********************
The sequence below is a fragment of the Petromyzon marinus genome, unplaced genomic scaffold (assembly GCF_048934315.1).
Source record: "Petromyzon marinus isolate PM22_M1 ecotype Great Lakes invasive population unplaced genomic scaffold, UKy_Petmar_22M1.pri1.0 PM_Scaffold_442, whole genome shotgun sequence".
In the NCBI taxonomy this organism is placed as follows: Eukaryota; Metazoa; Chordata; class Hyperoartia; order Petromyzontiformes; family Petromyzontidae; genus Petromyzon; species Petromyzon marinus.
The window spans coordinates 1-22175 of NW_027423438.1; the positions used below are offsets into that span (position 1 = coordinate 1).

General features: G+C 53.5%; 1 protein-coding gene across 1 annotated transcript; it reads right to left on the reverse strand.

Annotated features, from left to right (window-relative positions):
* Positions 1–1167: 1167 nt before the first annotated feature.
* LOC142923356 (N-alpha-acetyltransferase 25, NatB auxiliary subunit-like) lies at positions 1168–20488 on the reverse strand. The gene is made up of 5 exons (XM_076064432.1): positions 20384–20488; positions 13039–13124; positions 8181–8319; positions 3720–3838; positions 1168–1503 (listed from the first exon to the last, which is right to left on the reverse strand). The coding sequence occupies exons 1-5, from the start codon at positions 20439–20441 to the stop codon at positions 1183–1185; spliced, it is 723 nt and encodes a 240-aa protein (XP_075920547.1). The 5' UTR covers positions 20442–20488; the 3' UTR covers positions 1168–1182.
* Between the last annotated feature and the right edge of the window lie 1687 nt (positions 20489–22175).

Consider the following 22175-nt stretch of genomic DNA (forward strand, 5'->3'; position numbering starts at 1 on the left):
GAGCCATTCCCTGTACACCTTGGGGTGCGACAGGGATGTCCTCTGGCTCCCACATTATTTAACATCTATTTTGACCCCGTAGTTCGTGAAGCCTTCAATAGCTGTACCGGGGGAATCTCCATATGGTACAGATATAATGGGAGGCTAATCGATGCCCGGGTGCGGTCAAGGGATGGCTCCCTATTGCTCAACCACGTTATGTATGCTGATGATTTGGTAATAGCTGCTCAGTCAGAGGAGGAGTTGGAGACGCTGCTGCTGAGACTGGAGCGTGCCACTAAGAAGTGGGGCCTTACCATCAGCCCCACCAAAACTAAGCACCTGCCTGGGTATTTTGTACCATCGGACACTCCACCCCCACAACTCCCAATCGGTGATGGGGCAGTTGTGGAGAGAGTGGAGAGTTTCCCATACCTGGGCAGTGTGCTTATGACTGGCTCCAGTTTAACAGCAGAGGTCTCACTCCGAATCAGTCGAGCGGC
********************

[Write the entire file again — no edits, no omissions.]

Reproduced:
The sequence below is a fragment of the Petromyzon marinus genome, unplaced genomic scaffold (assembly GCF_048934315.1).
Source record: "Petromyzon marinus isolate PM22_M1 ecotype Great Lakes invasive population unplaced genomic scaffold, UKy_Petmar_22M1.pri1.0 PM_Scaffold_442, whole genome shotgun sequence".
In the NCBI taxonomy this organism is placed as follows: Eukaryota; Metazoa; Chordata; class Hyperoartia; order Petromyzontiformes; family Petromyzontidae; genus Petromyzon; species Petromyzon marinus.
The window spans coordinates 1-22175 of NW_027423438.1; the positions used below are offsets into that span (position 1 = coordinate 1).

General features: G+C 53.5%; 1 protein-coding gene across 1 annotated transcript; it reads right to left on the reverse strand.

Annotated features, from left to right (window-relative positions):
* Positions 1–1167: 1167 nt before the first annotated feature.
* LOC142923356 (N-alpha-acetyltransferase 25, NatB auxiliary subunit-like) lies at positions 1168–20488 on the reverse strand. The gene is made up of 5 exons (XM_076064432.1): positions 20384–20488; positions 13039–13124; positions 8181–8319; positions 3720–3838; positions 1168–1503 (listed from the first exon to the last, which is right to left on the reverse strand). The coding sequence occupies exons 1-5, from the start codon at positions 20439–20441 to the stop codon at positions 1183–1185; spliced, it is 723 nt and encodes a 240-aa protein (XP_075920547.1). The 5' UTR covers positions 20442–20488; the 3' UTR covers positions 1168–1182.
* Between the last annotated feature and the right edge of the window lie 1687 nt (positions 20489–22175).

Consider the following 22175-nt stretch of genomic DNA (forward strand, 5'->3'; position numbering starts at 1 on the left):
GAGCCATTCCCTGTACACCTTGGGGTGCGACAGGGATGTCCTCTGGCTCCCACATTATTTAACATCTATTTTGACCCCGTAGTTCGTGAAGCCTTCAATAGCTGTACCGGGGGAATCTCCATATGGTACAGATATAATGGGAGGCTAATCGATGCCCGGGTGCGGTCAAGGGATGGCTCCCTATTGCTCAACCACGTTATGTATGCTGATGATTTGGTAATAGCTGCTCAGTCAGAGGAGGAGTTGGAGACGCTGCTGCTGAGACTGGAGCGTGCCACTAAGAAGTGGGGCCTTACCATCAGCCCCACCAAAACTAAGCACCTGCCTGGGTATTTTGTACCATCGGACACTCCACCCCCACAACTCCCAATCGGTGATGGGGCAGTTGTGGAGAGAGTGGAGAGTTTCCCATACCTGGGCAGTGTGCTTATGACTGGCTCCAGTTTAACAGCAGAGGTCTCACTCCGAATCAGTCGAGCGGC